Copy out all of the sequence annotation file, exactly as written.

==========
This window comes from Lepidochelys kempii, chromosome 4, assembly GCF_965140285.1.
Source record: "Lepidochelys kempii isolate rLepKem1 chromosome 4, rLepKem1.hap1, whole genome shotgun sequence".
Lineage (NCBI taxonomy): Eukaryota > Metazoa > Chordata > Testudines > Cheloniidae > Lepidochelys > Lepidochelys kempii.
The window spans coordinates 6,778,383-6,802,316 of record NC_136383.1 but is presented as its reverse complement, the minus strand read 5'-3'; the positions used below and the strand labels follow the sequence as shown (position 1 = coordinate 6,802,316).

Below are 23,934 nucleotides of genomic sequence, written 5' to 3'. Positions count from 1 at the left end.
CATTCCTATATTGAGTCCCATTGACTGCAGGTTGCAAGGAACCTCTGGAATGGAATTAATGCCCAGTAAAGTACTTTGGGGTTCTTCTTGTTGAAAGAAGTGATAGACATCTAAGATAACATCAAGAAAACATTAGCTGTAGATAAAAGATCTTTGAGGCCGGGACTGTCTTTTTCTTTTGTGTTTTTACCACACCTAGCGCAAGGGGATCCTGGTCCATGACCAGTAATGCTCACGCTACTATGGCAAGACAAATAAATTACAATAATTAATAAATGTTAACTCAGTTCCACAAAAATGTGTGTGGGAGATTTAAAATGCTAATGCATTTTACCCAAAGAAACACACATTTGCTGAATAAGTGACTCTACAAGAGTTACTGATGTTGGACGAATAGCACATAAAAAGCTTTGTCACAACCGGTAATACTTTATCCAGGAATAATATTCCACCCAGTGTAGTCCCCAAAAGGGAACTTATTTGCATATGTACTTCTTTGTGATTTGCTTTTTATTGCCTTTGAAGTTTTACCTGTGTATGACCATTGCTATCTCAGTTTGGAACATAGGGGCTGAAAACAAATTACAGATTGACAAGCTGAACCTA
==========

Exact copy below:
This window comes from Lepidochelys kempii, chromosome 4, assembly GCF_965140285.1.
Source record: "Lepidochelys kempii isolate rLepKem1 chromosome 4, rLepKem1.hap1, whole genome shotgun sequence".
Lineage (NCBI taxonomy): Eukaryota > Metazoa > Chordata > Testudines > Cheloniidae > Lepidochelys > Lepidochelys kempii.
The window spans coordinates 6,778,383-6,802,316 of record NC_136383.1 but is presented as its reverse complement, the minus strand read 5'-3'; the positions used below and the strand labels follow the sequence as shown (position 1 = coordinate 6,802,316).

Below are 23,934 nucleotides of genomic sequence, written 5' to 3'. Positions count from 1 at the left end.
CATTCCTATATTGAGTCCCATTGACTGCAGGTTGCAAGGAACCTCTGGAATGGAATTAATGCCCAGTAAAGTACTTTGGGGTTCTTCTTGTTGAAAGAAGTGATAGACATCTAAGATAACATCAAGAAAACATTAGCTGTAGATAAAAGATCTTTGAGGCCGGGACTGTCTTTTTCTTTTGTGTTTTTACCACACCTAGCGCAAGGGGATCCTGGTCCATGACCAGTAATGCTCACGCTACTATGGCAAGACAAATAAATTACAATAATTAATAAATGTTAACTCAGTTCCACAAAAATGTGTGTGGGAGATTTAAAATGCTAATGCATTTTACCCAAAGAAACACACATTTGCTGAATAAGTGACTCTACAAGAGTTACTGATGTTGGACGAATAGCACATAAAAAGCTTTGTCACAACCGGTAATACTTTATCCAGGAATAATATTCCACCCAGTGTAGTCCCCAAAAGGGAACTTATTTGCATATGTACTTCTTTGTGATTTGCTTTTTATTGCCTTTGAAGTTTTACCTGTGTATGACCATTGCTATCTCAGTTTGGAACATAGGGGCTGAAAACAAATTACAGATTGACAAGCTGAACCTA